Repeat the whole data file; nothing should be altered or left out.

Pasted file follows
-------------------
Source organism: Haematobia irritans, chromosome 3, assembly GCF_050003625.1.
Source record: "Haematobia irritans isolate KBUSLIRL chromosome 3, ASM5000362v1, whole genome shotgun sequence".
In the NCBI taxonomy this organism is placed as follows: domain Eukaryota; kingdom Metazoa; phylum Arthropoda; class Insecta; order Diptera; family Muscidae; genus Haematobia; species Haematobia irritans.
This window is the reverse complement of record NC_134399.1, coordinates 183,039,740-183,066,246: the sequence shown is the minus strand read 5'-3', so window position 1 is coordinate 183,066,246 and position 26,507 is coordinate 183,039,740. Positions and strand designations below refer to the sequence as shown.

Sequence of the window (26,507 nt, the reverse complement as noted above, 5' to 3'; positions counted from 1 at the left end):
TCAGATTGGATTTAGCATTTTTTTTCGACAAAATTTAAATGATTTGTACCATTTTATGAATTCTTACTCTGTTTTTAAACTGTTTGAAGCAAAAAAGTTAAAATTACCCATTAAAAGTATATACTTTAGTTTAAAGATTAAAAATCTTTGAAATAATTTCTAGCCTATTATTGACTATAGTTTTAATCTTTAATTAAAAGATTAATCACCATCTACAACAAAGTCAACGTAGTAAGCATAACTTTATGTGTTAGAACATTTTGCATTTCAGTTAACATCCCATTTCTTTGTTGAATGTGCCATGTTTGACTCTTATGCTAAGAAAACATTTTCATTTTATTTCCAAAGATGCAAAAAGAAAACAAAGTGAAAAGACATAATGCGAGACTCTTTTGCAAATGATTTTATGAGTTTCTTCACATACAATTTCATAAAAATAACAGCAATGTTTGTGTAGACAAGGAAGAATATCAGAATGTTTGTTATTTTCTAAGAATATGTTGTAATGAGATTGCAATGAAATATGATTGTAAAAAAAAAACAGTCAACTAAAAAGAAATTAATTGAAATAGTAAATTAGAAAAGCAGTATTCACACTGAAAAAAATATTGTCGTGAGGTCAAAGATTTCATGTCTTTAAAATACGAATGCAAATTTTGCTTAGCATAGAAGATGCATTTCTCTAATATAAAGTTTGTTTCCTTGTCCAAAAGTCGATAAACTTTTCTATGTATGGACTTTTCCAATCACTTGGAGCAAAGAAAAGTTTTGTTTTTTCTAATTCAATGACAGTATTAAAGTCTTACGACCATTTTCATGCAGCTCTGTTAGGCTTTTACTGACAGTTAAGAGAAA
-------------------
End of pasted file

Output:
Source organism: Haematobia irritans, chromosome 3, assembly GCF_050003625.1.
Source record: "Haematobia irritans isolate KBUSLIRL chromosome 3, ASM5000362v1, whole genome shotgun sequence".
In the NCBI taxonomy this organism is placed as follows: domain Eukaryota; kingdom Metazoa; phylum Arthropoda; class Insecta; order Diptera; family Muscidae; genus Haematobia; species Haematobia irritans.
This window is the reverse complement of record NC_134399.1, coordinates 183,039,740-183,066,246: the sequence shown is the minus strand read 5'-3', so window position 1 is coordinate 183,066,246 and position 26,507 is coordinate 183,039,740. Positions and strand designations below refer to the sequence as shown.

Sequence of the window (26,507 nt, the reverse complement as noted above, 5' to 3'; positions counted from 1 at the left end):
TCAGATTGGATTTAGCATTTTTTTTCGACAAAATTTAAATGATTTGTACCATTTTATGAATTCTTACTCTGTTTTTAAACTGTTTGAAGCAAAAAAGTTAAAATTACCCATTAAAAGTATATACTTTAGTTTAAAGATTAAAAATCTTTGAAATAATTTCTAGCCTATTATTGACTATAGTTTTAATCTTTAATTAAAAGATTAATCACCATCTACAACAAAGTCAACGTAGTAAGCATAACTTTATGTGTTAGAACATTTTGCATTTCAGTTAACATCCCATTTCTTTGTTGAATGTGCCATGTTTGACTCTTATGCTAAGAAAACATTTTCATTTTATTTCCAAAGATGCAAAAAGAAAACAAAGTGAAAAGACATAATGCGAGACTCTTTTGCAAATGATTTTATGAGTTTCTTCACATACAATTTCATAAAAATAACAGCAATGTTTGTGTAGACAAGGAAGAATATCAGAATGTTTGTTATTTTCTAAGAATATGTTGTAATGAGATTGCAATGAAATATGATTGTAAAAAAAAAACAGTCAACTAAAAAGAAATTAATTGAAATAGTAAATTAGAAAAGCAGTATTCACACTGAAAAAAATATTGTCGTGAGGTCAAAGATTTCATGTCTTTAAAATACGAATGCAAATTTTGCTTAGCATAGAAGATGCATTTCTCTAATATAAAGTTTGTTTCCTTGTCCAAAAGTCGATAAACTTTTCTATGTATGGACTTTTCCAATCACTTGGAGCAAAGAAAAGTTTTGTTTTTTCTAATTCAATGACAGTATTAAAGTCTTACGACCATTTTCATGCAGCTCTGTTAGGCTTTTACTGACAGTTAAGAGAAA